Okay, day 3, we’re still in Zanzibar’s mainland and we’re seeking to explore the iconic, historic capital, Stone Town — a maze of narrow streets echoing centuries of history.
We took a 1h 30mn drive from Makunduchi to Stone town, via Nyerere Rd.
Accommodation for the day? Stone Town View Inn, strategically placed steps away from the historic district.
The journey from Makunduchi, long as it was, suddenly became 10x more fun once we stepped into the city and began to experience Stone Town’s unique architecture, with buildings boasting coral stone walls and intricately carved wooden doors.
Stone Town is like a living museum of the island’s rich past. The narrow streets, the vibrant markets, the colors – it’s a feast for the eyes.
I can still picture myself wandering through the narrow, winding streets, lined with ancient buildings that seem to whisper stories of sultans, traders, and explorers.
What really caught me was the cultural diversity of Stone Town. It’s a place where African, Arab, and European influences converge, creating a unique and vibrant atmosphere.
We were so blessed to explore the labyrinthine alleyways, where I might stumble upon a hidden courtyard or a traditional Swahili
The Stone Town View Inn offered us cozy rooms with a terrace offering panoramic views of the skyline.
Visiting in the off-peak season meant fewer tourists, letting us dive into its charm without the hustle.
We got our food from local eateries, street-side cafes – that’s where it hit. I particularly enjoyed the Wali na Maharage (Rice and Beans), a simple yet comforting dish of rice cooked in coconut milk and kidney beans.
Cost us about 20 bucks per meal per person – not bad for diving into the local flavors.
Stick around; from Pemba Island, we take a stop at Kibale Forest National Park, before heading over to the Ngorongoro National Park for more crazy wildlife exploration.
Day 4: Pemba Island – Uncharted Waters
We’re off to Pemba Island – a less famous Island in the Indian Ocean, dubbed the “Green Island.”
Drove for about 25 mns from the Stone Town Inn to the Abeid Amani Int Airport in Unguja, Zanzibar.
Got on a small plane to Pemba (45 mns flight cost about $112 — with the help of a travel agency), and as we flew over those turquoise waters, Pemba Island appeared on the horizon like a secret waiting to be uncovered. It was a 50-minute flight.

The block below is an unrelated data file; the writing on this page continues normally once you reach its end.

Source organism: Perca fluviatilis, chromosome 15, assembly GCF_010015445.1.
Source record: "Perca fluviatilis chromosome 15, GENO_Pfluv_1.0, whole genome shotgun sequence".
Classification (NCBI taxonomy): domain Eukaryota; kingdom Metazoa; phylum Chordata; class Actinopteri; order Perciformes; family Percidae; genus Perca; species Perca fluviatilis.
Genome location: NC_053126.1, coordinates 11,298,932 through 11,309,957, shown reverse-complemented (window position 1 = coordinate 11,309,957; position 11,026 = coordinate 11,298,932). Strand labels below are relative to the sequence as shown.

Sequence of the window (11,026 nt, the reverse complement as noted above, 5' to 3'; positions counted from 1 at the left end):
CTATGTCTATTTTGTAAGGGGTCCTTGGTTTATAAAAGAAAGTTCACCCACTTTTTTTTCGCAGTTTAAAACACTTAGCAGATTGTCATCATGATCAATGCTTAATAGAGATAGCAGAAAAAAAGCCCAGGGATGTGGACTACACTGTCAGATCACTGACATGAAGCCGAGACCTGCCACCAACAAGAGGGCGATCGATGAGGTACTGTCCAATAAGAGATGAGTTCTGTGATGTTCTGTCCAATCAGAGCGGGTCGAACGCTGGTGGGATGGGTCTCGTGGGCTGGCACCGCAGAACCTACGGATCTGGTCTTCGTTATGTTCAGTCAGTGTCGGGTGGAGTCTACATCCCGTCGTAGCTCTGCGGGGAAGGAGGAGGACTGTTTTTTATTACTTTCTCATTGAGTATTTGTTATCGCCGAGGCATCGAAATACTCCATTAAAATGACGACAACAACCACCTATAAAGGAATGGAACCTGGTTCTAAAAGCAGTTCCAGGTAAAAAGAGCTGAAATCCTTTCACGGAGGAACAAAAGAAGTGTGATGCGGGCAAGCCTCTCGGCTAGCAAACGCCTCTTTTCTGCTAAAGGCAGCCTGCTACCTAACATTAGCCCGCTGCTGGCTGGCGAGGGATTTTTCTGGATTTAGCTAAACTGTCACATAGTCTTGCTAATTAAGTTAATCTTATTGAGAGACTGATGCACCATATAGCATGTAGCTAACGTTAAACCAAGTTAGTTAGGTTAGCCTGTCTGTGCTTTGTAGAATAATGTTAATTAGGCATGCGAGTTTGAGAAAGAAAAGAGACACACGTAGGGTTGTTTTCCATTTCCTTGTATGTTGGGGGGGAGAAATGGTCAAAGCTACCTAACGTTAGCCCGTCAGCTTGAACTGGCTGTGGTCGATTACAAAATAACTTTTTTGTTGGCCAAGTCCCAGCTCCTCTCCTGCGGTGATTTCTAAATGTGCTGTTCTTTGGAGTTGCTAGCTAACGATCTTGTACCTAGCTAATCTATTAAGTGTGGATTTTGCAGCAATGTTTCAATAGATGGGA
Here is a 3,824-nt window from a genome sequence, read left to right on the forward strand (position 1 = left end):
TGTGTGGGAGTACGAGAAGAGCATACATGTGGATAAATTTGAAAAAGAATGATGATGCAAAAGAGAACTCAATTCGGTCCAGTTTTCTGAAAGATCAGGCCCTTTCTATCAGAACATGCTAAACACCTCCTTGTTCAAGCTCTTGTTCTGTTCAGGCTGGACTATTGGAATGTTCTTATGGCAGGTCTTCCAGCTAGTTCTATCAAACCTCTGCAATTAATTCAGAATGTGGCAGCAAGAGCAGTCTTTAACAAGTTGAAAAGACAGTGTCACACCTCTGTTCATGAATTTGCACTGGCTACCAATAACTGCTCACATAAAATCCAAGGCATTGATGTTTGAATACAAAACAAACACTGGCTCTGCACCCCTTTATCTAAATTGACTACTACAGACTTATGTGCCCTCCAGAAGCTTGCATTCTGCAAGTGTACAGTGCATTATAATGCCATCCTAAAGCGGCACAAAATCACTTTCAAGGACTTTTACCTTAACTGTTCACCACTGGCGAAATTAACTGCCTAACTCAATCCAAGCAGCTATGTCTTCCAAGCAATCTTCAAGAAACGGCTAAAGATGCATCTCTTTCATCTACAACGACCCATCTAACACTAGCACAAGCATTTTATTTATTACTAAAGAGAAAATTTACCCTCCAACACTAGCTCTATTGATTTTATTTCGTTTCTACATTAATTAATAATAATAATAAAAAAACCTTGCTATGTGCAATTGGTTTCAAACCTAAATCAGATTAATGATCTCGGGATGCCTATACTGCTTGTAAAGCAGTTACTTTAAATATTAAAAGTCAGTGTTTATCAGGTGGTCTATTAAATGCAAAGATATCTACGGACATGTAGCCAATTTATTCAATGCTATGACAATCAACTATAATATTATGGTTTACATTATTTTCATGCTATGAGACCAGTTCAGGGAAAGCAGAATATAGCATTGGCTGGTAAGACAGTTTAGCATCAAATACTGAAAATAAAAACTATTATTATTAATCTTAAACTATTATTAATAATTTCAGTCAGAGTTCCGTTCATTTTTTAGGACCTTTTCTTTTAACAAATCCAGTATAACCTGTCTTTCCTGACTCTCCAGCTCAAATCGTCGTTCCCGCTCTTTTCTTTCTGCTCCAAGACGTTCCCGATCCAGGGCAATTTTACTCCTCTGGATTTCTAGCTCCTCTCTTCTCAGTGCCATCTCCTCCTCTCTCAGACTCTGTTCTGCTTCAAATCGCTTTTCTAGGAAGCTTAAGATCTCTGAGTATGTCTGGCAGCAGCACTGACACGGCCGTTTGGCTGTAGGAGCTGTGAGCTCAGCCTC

Touchdown at Pemba’s tiny airport was a breath of fresh air – no crowds, just tranquility.
Our spot for the day? Gecko Nature Lodge, a short drive from the airport, nestled near Makangale village. The road there was a mix of paved and dirt paths, winding through lush landscapes and local villages.
The village life around here – simple, elegant coral stone houses with thatched roofs, each telling a story of the island’s traditional charm.
Now, let’s talk about food. We experienced local specialties like Ugali, a porridge-like dish made from maize, millet, or sorghum, mixed with water. Each bite was like a flavor explosion.
Our digs at Gecko Nature Lodge were airy bungalows with hammocks strategically placed for ultimate relaxation. The restaurant, overlooking the ocean, served up a mix of Swahili and international dishes. It wasn’t your five-star joint, but it had character – a place to unwind.
Spending for the day averaged around 180 bucks, covering accommodation, meals, and a mix of activities.
Speaking of which, we crammed in a whole bunch: visits to local markets, and here’s the kicker – a 2-hour group scuba diving trip with Swahili Divers.
Now, my buddy, Fred, is a seasoned diver, but not me. Fred joined a group of divers at Swahili Divers. Their two dives for the day were at the Shimba Hills, a popular dive site offering diverse marine life and stunning coral formations.
- Dive sites: Manta Point and Coral Gardens
- Depth: 12-25 meters
- Difficulty: Novice to intermediate
- Highlights: Manta rays, coral gardens teeming with colorful fish, turtles, and dolphins (if you’re lucky!)
Me? I sipped on a local drink, watched the dive unfold from the beach – weird, but fun.
As the sun dipped into the Indian Ocean, the lodge transformed into a haven of tranquility. Evening bonfires, sharing stories with fellow travelers – it added a communal touch to our uncharted journey on Pemba Island.
Day three, filled with sea adventures and the spice of local life. Stick around; more tales are on the horizon.
Day 5: Exploring Dar es Salaam’s Delights
Alright, day 5, and we’re diving into the vibrant city life of Dar es Salaam.
We took a 2h30 mns flight from Pemba Island’s airport straight to Dar es Salaam. Cost us about $150 each (pricy, but it was the fastest route).